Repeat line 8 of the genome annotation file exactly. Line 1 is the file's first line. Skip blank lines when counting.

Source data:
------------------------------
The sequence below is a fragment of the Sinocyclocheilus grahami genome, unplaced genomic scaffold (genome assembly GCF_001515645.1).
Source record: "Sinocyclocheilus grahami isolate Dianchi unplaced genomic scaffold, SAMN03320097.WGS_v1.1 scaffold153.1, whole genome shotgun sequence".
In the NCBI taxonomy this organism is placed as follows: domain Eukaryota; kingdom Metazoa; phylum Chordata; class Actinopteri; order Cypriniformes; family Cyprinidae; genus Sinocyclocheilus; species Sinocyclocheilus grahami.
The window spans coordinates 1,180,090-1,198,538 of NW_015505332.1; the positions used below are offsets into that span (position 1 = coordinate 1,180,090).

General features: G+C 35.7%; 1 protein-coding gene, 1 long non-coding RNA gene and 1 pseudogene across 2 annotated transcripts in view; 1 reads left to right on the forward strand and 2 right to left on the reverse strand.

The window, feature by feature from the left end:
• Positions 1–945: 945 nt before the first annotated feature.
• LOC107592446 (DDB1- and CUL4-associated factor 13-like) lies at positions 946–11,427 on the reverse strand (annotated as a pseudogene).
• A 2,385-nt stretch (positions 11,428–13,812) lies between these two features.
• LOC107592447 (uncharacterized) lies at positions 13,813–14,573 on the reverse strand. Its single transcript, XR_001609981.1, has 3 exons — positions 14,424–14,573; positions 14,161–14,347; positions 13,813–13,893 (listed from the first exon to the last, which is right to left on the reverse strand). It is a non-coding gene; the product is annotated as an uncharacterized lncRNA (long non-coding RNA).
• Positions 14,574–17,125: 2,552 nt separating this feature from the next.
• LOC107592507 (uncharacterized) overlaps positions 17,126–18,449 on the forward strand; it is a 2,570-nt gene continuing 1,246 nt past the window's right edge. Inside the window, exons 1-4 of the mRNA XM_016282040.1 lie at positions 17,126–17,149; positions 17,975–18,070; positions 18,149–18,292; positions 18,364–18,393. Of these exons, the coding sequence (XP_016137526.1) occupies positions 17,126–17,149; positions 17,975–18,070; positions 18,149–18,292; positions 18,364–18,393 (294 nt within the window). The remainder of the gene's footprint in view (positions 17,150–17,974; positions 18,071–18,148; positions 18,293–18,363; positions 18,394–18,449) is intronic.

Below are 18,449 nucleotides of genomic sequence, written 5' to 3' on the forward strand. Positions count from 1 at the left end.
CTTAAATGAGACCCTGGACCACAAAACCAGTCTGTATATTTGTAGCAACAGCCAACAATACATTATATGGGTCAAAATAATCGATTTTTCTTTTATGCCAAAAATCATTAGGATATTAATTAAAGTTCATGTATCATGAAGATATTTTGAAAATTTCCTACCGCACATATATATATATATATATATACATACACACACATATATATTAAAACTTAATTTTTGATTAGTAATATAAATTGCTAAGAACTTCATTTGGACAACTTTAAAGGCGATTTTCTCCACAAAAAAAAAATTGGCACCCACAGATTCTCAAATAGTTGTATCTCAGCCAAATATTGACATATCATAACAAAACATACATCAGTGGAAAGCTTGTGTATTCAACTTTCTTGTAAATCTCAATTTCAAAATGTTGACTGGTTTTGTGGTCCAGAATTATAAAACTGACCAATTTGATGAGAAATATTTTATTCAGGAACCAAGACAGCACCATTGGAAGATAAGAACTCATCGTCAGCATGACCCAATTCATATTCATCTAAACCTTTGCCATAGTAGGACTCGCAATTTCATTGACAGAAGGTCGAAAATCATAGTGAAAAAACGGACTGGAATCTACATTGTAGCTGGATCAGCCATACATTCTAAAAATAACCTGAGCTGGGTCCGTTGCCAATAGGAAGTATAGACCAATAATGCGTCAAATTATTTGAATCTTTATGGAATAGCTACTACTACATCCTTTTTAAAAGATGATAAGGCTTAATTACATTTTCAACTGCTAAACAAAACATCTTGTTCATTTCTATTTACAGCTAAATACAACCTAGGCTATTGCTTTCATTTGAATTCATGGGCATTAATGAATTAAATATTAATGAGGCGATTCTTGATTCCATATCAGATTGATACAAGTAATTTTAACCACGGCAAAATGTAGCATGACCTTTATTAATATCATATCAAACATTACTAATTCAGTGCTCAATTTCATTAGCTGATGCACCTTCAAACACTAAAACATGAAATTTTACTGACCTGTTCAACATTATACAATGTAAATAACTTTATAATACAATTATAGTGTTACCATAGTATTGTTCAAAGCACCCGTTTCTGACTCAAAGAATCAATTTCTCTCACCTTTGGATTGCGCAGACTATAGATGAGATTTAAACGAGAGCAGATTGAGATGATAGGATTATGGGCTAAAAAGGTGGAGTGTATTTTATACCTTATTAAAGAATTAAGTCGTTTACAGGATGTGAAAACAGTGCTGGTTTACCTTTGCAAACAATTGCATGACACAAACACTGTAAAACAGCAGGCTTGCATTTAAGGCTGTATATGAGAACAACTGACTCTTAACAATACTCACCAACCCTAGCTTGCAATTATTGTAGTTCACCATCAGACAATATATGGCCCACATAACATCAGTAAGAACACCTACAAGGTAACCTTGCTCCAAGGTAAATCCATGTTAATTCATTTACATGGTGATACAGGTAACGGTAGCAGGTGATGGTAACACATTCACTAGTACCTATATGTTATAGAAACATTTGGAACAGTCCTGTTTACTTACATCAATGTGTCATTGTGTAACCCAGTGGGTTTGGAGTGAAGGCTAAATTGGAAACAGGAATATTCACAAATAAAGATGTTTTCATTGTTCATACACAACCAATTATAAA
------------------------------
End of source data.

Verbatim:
• LOC107592446 (DDB1- and CUL4-associated factor 13-like) lies at positions 946–11,427 on the reverse strand (annotated as a pseudogene).